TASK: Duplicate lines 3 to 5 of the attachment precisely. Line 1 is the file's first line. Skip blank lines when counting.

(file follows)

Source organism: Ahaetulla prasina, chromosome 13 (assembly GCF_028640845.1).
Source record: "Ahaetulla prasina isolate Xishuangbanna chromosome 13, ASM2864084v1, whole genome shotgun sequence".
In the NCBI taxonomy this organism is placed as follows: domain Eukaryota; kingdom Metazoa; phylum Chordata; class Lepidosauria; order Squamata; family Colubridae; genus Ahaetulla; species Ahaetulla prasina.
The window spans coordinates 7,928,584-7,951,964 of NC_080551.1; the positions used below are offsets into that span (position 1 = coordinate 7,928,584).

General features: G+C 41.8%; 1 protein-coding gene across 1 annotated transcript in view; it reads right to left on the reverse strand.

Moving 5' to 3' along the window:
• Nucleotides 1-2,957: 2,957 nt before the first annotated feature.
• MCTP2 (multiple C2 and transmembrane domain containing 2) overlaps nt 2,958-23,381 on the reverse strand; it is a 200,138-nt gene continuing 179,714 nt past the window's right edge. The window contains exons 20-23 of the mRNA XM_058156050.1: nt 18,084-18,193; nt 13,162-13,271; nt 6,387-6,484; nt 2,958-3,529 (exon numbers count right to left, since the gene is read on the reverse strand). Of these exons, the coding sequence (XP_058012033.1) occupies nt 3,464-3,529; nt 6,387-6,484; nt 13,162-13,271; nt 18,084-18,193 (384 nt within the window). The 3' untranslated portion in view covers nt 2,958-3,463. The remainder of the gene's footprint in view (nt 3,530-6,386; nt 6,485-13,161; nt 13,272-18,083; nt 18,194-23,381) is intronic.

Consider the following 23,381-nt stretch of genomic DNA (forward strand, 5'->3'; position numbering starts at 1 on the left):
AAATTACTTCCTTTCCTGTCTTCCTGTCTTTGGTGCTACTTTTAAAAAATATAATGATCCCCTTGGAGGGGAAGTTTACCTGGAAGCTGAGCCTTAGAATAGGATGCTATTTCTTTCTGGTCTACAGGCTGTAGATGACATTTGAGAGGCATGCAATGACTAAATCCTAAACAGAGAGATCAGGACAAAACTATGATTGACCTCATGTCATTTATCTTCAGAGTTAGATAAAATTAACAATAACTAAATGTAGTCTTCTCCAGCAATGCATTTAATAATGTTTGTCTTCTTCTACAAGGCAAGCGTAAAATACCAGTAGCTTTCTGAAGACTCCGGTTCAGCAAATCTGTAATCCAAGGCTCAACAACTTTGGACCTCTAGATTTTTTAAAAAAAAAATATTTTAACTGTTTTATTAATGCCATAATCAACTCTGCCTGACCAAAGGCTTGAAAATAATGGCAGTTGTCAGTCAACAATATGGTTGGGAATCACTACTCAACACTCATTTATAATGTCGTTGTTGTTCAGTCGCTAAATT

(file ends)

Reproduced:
In the NCBI taxonomy this organism is placed as follows: domain Eukaryota; kingdom Metazoa; phylum Chordata; class Lepidosauria; order Squamata; family Colubridae; genus Ahaetulla; species Ahaetulla prasina.
The window spans coordinates 7,928,584-7,951,964 of NC_080551.1; the positions used below are offsets into that span (position 1 = coordinate 7,928,584).

General features: G+C 41.8%; 1 protein-coding gene across 1 annotated transcript in view; it reads right to left on the reverse strand.